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Impact of Mindfulness on Cognition and Affect in Voice Hearing: Evidence from Two Case Studies

  • Katherine Newman Taylor (a1), Sean Harper (a2) and Paul Chadwick (a3)
Abstract

Background: There is a small body of research indicating that mindfulness training can be beneficial for people with distressing psychosis. What is not yet clear is whether mindfulness effects change in affect and cognition associated with voices specifically. This study examined the hypothesis that mindfulness training alone would lead to change in distress and cognition (belief conviction) in people with distressing voices. Method: Two case studies are presented. Participants experienced long-standing distressing voices. Belief conviction and distress were measured twice weekly through baseline and mindfulness intervention. Mindfulness in relation to voices was measured at the start of baseline and end of intervention. Results: Following a relatively stable baseline phase, after 2–3 weeks of mindfulness practice, belief conviction and distress fell for both participants. Both participants' mindfulness scores were higher post treatment. Conclusion: Findings show that mindfulness training has an impact on cognition and affect specifically associated with voices, and thereby beneficially alters relationship with voices.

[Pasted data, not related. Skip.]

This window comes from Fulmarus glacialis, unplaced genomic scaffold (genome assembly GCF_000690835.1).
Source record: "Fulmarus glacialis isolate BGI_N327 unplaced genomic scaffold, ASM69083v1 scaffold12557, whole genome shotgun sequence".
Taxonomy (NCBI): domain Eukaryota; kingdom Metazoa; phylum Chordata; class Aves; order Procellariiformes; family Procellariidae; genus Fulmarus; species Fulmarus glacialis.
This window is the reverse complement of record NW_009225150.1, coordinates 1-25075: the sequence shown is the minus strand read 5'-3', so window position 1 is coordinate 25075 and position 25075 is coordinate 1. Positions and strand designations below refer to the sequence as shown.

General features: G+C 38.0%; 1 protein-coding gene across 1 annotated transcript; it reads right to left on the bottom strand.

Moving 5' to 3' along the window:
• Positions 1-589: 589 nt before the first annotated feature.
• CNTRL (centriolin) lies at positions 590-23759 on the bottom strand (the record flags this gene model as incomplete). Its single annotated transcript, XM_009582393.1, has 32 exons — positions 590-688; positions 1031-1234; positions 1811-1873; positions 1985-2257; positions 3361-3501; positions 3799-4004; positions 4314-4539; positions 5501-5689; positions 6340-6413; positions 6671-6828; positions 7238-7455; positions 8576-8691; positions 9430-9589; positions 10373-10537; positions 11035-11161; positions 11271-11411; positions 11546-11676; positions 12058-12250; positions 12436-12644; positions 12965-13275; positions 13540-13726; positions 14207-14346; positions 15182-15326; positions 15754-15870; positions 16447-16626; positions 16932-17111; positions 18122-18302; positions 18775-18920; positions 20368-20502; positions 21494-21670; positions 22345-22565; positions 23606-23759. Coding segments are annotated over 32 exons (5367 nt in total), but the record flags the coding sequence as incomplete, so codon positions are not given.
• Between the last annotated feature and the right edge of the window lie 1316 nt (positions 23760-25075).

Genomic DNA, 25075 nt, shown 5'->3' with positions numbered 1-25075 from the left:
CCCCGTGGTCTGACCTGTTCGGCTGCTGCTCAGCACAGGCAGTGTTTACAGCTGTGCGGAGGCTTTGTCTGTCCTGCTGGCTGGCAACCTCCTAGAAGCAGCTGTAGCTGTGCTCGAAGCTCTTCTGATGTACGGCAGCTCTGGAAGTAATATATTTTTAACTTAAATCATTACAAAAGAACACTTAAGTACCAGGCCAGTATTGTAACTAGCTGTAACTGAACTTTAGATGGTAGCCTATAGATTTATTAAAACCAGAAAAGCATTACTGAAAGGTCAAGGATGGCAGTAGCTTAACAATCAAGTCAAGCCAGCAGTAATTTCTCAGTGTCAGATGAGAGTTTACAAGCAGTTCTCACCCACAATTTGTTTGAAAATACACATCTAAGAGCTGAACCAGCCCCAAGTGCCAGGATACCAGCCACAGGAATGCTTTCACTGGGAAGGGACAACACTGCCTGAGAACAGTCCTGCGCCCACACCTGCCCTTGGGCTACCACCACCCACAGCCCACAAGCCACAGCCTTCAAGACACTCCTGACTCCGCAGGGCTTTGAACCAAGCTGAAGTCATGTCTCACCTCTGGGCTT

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Corresponding author
Reprint requests to Katherine Newman Taylor, Department of Psychiatry, Royal South Hants Hospital, Southampton SO14 0YG, UK. E-mail: katherine.newman-taylor@hantspt-sw.nhs.uk
References
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Behavioural and Cognitive Psychotherapy
  • ISSN: 1352-4658
  • EISSN: 1469-1833
  • URL: /core/journals/behavioural-and-cognitive-psychotherapy
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